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Fracking the World: Despite Climate Risks, Fracking Is Going Global

Fracking the World: Despite Climate Risks, Fracking Is Going Global

'Fracking: it's happening' sign overlaid on a view of Earth from space

The U.S. exported a record 3.6 million barrels per day of oil in February. This oil is the result of the American fracking boom — and as a report from Oil Change International recently noted — its continued growth is undermining global efforts to limit climate change. The Energy Information Administration predicts U.S. oil production will increase again in 2019 to record levels, largely driven by fracking in the Permian shale in Texas and New Mexico.

And the U.S. is not alone in trying to maximize oil and gas production. Despite the financial failures of the U.S. fracking industry, international efforts to duplicate the American fracking story are ramping up across the globe. 

The CEO of Saudi Arabian state oil company Aramco recently dismissed the idea that global demand for oil will decrease anytime soon and urged the oil industry to “push back on exaggerated theories like peak oil demand.”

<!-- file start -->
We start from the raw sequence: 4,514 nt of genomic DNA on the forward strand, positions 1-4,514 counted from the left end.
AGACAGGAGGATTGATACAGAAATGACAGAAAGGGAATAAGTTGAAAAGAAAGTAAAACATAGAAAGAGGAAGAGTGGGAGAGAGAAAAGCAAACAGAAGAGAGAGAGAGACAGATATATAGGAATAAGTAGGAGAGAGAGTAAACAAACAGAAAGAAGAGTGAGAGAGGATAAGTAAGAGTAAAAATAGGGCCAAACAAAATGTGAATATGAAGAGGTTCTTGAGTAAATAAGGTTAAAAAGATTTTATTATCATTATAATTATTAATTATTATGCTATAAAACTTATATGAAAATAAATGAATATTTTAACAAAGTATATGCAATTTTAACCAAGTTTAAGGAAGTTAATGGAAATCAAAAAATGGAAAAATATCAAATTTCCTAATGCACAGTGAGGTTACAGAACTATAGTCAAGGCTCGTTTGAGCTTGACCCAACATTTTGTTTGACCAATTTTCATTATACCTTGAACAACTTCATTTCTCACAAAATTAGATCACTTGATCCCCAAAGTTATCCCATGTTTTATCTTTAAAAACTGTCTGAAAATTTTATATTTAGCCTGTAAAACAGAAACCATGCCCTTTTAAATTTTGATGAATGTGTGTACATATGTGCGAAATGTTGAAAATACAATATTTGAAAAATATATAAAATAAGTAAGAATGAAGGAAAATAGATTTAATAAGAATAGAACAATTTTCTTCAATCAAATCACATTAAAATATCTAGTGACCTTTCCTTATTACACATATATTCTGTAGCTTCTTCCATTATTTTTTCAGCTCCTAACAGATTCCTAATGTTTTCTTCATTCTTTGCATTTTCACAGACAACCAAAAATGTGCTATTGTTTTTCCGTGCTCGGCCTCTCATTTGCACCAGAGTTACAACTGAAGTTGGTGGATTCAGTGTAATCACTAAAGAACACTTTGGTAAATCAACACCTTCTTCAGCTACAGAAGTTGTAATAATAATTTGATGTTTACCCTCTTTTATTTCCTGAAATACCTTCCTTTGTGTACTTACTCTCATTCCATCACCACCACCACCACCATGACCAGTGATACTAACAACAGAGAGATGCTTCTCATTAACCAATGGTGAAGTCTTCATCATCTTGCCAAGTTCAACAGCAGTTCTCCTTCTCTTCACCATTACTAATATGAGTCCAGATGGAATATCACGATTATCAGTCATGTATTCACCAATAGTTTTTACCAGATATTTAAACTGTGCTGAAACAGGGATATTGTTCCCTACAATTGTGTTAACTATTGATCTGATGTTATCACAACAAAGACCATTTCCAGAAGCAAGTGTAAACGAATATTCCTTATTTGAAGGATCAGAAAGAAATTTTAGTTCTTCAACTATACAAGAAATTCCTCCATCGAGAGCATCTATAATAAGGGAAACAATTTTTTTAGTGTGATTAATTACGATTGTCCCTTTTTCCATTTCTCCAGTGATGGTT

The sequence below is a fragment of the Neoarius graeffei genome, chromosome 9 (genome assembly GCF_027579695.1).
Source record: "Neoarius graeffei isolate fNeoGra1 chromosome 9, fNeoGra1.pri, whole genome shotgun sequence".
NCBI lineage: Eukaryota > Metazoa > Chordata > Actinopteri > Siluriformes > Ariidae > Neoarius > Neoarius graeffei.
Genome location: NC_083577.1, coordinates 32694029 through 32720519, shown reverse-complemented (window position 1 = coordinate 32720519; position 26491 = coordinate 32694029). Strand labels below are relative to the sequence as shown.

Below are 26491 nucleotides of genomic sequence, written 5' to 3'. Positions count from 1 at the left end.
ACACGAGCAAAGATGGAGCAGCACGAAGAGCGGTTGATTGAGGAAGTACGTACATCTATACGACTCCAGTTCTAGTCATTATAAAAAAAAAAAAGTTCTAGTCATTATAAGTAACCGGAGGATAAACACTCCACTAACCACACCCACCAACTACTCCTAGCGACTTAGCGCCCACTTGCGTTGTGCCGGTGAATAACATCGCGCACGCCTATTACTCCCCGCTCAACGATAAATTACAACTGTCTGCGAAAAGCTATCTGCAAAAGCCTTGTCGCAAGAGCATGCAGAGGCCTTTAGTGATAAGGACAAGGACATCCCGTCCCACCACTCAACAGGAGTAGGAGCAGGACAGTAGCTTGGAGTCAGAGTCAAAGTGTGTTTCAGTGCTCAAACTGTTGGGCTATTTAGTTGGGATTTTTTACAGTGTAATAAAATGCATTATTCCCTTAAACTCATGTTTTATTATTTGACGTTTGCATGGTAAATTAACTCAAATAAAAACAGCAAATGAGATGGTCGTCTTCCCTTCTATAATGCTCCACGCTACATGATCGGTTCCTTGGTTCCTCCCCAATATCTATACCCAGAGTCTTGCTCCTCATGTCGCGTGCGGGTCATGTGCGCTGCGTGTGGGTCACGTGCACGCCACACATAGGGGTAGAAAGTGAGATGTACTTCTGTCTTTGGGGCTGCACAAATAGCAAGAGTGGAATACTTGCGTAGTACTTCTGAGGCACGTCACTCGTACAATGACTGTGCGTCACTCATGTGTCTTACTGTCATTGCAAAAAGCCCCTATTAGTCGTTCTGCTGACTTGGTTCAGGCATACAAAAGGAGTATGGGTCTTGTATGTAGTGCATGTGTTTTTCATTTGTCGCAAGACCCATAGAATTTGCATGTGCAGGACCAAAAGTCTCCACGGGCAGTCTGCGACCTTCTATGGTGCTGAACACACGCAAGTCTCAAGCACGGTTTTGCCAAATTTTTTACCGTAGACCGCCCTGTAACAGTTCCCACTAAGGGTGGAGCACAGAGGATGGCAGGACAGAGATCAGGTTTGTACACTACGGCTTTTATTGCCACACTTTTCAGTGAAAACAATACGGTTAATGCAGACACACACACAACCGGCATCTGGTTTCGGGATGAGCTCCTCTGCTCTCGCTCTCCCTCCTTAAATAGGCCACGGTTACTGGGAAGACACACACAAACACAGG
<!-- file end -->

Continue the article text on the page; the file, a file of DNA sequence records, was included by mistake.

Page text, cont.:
But Saudi Aramco also is gearing up for a shopping spree of natural gas assets, including big investments in the U.S., and increasing gas production via fracking in its own shale fields. Aramco is deeply invested in keeping the world hungry for more oil and gas.

Khalid al Falih, Saudi Arabia’s energy minister, told the Financial Times, “Going forward the world is going to be Saudi Aramco’s playground.” But not if other countries frack there first.

China Expanding Fracking Efforts, Testing New Technology

As a major importer of oil and natural gas, it is no surprise that China is trying to exploit its own shale formations, which are rich with oil and gas. China is estimated to have the largest shale gas reserves of any country. However, China’s shale formations present different challenges than those in the U.S., including gas deposits at significantly greater depths.

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